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Starbucks Coffee Liqueur Brand
 

Starbucks Coffee Liqueur - double shot


  Starbucks Coffee Liqueur
double shot
by Alycia de Mesa
March 28, 2005

Starbucks, the coffee, now has an adult-only cousin: Starbucks, the liquor. Starbucks Coffee Liqueur is the company's most recent attempt to extend the iconic brand from the strip mall to bars and kitchens everywhere.

Sold in 750 ml bottles, the packaging immediately conjures the three main elements at play: liquor, coffee and Starbucks. The bottle shape is a replica of a cocktail shaker with a functional lid that doubles as a shot measurement. The stars in Starbucks logo are echoed in a reverse color band around the bottom of the bottle lid. Dark espresso replaces the traditional silver color of the "shaker" to evoke the deep, rich coffee for which Starbucks is famous.

 
 

While many liquor brands proudly display fairly complicated or elaborate bottle labels made of paper, the product designers opted for a minimalist painted label and raised glass approach, with the famous green logo directly centered on the espresso background. The "Coffee Liqueur" product descriptor is presented below it in complementary white and tan—make that latte—colors.

The name "Starbucks" appears three times on the front of the bottle in highly understated displays. First as the logo, second designed in with the product descriptor (as, surprisingly, the smallest font of the "Starbucks Coffee Liqueur" trio of words), and third as raised glass around the neck of the bottle in a non-logo sans-serif font.

Overall, the minimalist approach is effective as the green logo on the dark background "pops" from the sea of competing brands placed next to it regardless of whether its displayed in a drug store or trendy bar. Of all the Starbucks products sold in retail channels, it is by far the most minimal design. No one can accuse Starbucks of not thinking through every detail of its branding. Even the end aisle display units located in grocery stores perfectly echo the Starbucks shop environment with its use of modern and casual light woods and sparsely branded elements.

Compared to other products from its "At Home" line, the uncomplicated nomenclature of corporate brand plus generic descriptor (i.e., Starbucks Coffee Liqueur) is refreshingly clear. The company makes no overtures to create yet another catchy name concoction like Frappuccino or DoubleShot. It reserves that for its drink recipes à la Mochatini, Vodka Americano, Cocomintini and Blushin' Russian.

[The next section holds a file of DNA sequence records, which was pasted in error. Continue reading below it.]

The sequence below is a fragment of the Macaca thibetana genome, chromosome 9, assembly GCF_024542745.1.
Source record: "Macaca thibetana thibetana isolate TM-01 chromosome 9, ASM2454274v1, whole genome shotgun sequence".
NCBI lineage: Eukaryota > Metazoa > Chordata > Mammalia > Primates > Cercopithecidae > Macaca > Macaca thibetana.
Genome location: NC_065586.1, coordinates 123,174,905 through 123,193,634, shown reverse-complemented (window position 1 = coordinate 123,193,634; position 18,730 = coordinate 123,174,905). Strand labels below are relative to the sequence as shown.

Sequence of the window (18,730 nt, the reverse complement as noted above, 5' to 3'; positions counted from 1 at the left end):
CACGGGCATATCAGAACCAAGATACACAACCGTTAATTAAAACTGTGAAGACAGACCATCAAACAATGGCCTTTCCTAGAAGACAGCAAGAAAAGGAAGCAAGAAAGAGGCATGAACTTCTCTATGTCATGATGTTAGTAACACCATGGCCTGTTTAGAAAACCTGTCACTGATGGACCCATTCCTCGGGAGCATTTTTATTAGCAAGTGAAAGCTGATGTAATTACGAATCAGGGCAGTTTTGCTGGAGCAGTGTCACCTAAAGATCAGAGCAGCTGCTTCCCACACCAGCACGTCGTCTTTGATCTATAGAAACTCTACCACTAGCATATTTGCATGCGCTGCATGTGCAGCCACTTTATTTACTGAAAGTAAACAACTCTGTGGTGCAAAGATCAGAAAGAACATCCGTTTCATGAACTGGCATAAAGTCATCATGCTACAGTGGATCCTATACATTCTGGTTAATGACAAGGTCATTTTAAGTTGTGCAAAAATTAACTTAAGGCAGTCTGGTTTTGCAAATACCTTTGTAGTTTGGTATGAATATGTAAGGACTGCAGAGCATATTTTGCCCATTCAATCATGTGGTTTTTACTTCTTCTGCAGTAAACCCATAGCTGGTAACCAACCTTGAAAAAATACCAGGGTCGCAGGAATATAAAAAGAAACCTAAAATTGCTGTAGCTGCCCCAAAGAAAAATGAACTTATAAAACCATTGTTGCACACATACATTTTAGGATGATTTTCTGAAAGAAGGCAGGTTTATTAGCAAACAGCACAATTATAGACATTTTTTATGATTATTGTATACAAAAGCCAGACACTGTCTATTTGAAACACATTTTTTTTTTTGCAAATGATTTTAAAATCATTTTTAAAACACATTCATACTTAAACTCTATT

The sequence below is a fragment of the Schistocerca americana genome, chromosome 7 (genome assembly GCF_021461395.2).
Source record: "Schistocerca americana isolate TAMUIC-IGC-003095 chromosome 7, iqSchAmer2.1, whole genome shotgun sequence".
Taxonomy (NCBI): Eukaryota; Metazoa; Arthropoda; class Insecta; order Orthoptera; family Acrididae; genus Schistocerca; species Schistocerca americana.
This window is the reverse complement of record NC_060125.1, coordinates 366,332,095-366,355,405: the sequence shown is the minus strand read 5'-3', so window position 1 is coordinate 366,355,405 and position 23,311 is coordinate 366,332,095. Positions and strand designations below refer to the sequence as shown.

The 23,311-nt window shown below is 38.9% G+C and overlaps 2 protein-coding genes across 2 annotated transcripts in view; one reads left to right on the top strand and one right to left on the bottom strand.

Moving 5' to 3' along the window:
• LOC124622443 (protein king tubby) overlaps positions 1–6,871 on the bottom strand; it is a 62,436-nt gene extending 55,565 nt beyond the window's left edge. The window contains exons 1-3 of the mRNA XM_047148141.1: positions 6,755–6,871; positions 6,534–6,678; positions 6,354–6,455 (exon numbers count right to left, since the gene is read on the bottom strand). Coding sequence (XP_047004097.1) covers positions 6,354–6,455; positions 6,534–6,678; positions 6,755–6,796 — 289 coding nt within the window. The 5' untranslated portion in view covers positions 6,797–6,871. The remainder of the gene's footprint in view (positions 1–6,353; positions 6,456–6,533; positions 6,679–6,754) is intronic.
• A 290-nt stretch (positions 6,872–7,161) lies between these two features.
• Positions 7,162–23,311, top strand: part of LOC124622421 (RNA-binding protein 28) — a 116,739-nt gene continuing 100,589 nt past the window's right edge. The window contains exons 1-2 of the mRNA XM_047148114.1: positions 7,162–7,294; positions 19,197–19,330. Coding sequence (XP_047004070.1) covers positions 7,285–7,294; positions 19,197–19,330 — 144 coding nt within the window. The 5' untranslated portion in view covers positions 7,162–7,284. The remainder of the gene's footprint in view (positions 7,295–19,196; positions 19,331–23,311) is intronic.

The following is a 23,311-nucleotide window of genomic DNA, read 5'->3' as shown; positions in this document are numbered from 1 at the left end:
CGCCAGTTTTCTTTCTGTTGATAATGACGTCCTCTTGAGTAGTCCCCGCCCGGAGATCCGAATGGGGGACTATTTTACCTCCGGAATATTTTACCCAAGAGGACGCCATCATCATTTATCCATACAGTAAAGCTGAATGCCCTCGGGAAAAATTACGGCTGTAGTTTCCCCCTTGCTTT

The product itself is derived from actual Starbucks coffee (100 percent to be exact), combined with 20 percent alcohol. An informal survey of Starbucks customers and liquor store managers uncovered nothing but rave reviews for the taste of the product, regardless of whether it was mixed with coffee, other drinks or on the rocks. Unlike popular coffee-mixing liqueurs such as Kahlua, Bailey's and Frangelico, Starbucks Coffee Liqueur's taste is more coffee than sticky sweet.

Price-wise the product comes in anywhere from US$ 5 to $ 10 more than the above brands but approximately $ 10 less than Godiva Liqueur. To date Godiva, the luxury chocolatier, is the only other food and beverage company in the US to extend its brand into liquor and specifically the liqueur segment in a similar manner. It seems coffee and chocolate go hand in hand with product extensions and taste buds. Since its Godiva Liqueur debut, the company has extended the product line to include Godiva White Chocolate Liqueur and Godiva Cappuccino Liqueur. Also like Starbucks, Godiva is in the grocery store ice cream business as well.

The new Starbucks product is the result of a joint venture with Jim Beam Brands Co., makers of various spirits and wines. Jim Beam Brands is responsible for developing, manufacturing and distributing the product. According to a press release from Starbucks website, research conducted by Starbucks revealed that nearly 50 percent of its loyal patrons consume coffee liqueurs. Hence the move into liqueurs was more logical than one might initially think. Nationwide the cordials and liqueurs are reported to be a $ 4 to 5 billion market.

The collaboration with Jim Beam isn't the first time Starbucks has teamed with other top tier brands to create new products for the home market. In 1995, the company collaborated with Dreyer's Grand Ice Cream to introduce Starbucks Coffee Ice Cream and the following year with Pepsi-Cola Company for its bottled Starbucks Frappuccino drinks. According to the company website, the above products including Starbucks DoubleShot espresso drink are number one in their respective categories.

 
     
  

Alycia de Mesa is a brand identity consultant and writer with over 10 years experience from Fortune 100 to start-up companies. She is author of Before The Brand, the definitive brand identity handbook, published by McGraw-Hill (under the name Alycia Perry).

  
     
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